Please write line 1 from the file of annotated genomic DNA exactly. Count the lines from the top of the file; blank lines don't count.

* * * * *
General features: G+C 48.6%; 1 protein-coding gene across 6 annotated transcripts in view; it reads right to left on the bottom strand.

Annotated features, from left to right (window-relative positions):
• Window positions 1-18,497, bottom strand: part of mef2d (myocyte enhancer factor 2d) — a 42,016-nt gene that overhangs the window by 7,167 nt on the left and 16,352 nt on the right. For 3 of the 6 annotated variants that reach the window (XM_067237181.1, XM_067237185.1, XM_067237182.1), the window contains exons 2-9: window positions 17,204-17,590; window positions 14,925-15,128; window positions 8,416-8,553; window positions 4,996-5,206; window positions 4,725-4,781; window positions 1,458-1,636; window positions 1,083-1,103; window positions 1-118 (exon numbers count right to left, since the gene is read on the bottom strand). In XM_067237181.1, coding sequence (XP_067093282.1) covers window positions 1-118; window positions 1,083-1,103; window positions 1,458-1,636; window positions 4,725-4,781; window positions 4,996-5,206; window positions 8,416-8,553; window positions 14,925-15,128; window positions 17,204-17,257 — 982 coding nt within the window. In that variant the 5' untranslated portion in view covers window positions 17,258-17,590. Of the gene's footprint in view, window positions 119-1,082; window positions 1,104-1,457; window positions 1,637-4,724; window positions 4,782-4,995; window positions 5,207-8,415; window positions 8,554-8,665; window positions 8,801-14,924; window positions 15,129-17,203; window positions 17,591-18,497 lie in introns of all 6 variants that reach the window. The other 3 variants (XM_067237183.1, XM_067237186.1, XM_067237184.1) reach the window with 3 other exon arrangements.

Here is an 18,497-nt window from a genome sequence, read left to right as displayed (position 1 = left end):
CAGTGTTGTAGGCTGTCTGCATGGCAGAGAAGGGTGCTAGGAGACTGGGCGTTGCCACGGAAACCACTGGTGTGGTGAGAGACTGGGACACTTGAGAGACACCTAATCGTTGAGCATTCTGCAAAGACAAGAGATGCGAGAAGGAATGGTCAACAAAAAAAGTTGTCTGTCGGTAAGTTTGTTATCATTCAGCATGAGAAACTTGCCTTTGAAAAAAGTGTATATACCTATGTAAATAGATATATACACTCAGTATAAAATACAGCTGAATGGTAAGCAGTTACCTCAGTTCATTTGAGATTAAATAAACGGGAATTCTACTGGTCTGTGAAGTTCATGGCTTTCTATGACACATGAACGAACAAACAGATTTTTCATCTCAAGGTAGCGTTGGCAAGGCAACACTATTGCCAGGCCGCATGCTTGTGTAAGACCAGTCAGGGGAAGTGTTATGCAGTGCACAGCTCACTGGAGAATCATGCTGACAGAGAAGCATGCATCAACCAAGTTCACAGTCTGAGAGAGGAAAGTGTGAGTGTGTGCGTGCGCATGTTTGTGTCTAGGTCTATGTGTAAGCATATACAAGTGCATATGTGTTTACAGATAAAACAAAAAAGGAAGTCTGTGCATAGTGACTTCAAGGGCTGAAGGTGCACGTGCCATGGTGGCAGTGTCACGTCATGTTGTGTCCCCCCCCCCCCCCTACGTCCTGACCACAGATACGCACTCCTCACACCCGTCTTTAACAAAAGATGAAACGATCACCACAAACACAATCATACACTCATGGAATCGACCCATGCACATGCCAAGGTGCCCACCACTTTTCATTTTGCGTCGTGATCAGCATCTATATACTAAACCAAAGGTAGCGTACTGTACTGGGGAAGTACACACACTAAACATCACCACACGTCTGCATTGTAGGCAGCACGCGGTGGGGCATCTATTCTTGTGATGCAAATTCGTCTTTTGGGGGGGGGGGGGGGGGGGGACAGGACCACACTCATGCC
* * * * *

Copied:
General features: G+C 48.6%; 1 protein-coding gene across 6 annotated transcripts in view; it reads right to left on the bottom strand.